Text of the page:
This could be caused due to the impedance load being to low. Your amp is stable to 2 ohm load however its very possible that you have your subs wired to a 1 ohm load that would cause the amp to go into protect mode. The subs you have are dual 4 ohm voice coils and would need to be wired in series/parallel. I've included a link that will show you how the subs should be wired.
If both subs are dual voice coil, you can wire one voice coil to other voice coil on each sub. Do this by running the ground of each coil to the ground of the other coil. Do the same for the positive. After doing this on both subs, you should have one ground and one positive per sub. Hook one up to the left channel of amp and one up to the right....This should work for you. If your amp plays for a while then goes into protection mode, then it cannot handle the ohm load.
You likely have a speaker with a swollen voice coil. Voice coil becomes hot due to under powered amp being clipped. Voice coils swells and rubbs. shoteing amp output causing amp to go into protect. replace speaker before amp is damaged. The more capacity an amp has wattage rating. the easier it is on speakers. Most speakers are damaged by underpowered amps being clipped rrather that too high of amp reting.
If you have a dual voice coil sub, make sure that you have the positive and negative terminals connected properly. If you have ONE of the coils wired backwards, it will cause the speaker to produce little or no sound.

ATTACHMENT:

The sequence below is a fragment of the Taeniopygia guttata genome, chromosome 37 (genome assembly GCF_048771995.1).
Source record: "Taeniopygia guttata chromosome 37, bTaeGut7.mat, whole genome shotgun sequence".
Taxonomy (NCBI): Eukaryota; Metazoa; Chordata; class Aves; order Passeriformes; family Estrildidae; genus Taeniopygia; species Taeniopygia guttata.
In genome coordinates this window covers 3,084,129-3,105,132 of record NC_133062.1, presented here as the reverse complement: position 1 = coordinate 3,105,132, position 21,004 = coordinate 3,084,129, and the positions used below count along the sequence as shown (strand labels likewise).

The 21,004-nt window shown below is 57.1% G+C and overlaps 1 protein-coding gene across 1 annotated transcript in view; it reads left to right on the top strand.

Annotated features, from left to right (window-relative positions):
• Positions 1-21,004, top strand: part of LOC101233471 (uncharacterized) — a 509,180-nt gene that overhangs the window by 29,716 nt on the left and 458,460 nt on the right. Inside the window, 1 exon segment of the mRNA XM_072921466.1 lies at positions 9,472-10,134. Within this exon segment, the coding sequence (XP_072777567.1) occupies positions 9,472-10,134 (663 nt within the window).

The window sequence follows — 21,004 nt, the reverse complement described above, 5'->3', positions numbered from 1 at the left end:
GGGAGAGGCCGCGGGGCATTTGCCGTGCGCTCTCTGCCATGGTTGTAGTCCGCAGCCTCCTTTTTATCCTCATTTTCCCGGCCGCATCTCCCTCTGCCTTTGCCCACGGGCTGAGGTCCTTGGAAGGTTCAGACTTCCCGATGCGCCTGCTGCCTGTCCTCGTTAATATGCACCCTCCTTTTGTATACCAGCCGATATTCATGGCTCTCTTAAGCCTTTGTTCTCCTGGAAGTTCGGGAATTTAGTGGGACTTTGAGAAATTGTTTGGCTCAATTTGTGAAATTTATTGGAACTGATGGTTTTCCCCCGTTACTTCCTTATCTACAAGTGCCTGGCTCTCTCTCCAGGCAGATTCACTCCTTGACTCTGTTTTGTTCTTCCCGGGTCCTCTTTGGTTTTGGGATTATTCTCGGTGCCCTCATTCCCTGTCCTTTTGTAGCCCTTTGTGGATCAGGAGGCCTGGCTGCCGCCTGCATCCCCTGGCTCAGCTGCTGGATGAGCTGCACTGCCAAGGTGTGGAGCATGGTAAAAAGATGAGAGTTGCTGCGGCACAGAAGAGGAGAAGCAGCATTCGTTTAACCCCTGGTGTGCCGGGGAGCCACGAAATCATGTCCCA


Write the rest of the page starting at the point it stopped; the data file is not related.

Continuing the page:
Have you set the gains properly?
Are you sure the amplifier is receiving a strong signal from the head unit?
Hi Saint108. You're describing it well, and i know what the problem is already. The MA audio amp, can't hold with a 2 ohm load. It's too low for that amp, that's for sure. Those are budget amps and they are not well built enough to handle low ohm setups like that. It's overheating and there's no ways around it..
Other than wiring your subs differently ! Just wire your sub directly (not in parallel) in a 4 ohm load, you will notice it will stop overheating that much. Do it quick, you'll most likely fry your amp giving it such hard work !!
The HUM you're hearing could be related to it also. Try that, and keep me posted on the status. Thanks ! Cheebster.
if you push a sub too hard for too long the varnish on the coil windings will melt, causing parts of the coil wires to short toghther. This will change the impedance of of sub (or speaker). Since the speaker is hooked up to the amp and the amp requiring a steady impedance (usually 4ohm or 2 ohm). if the coils go bad , the impedance will change, the amp hopefully will go into a protect mode, if not the amp will damage itself. Warranty does not cover overpowering a sub of amp (if the can tell it was.)
hope this helps.
I run one sub on my Kenwood Amp also. It does over heat also. My conclusion is that we are both trying to push that one sub too hard and the amp is having to work really hard to make that sub do what we are asking. Also, not having enough power or a good ground will cause it to over heat. I am going to go with the voice coils are heating up though.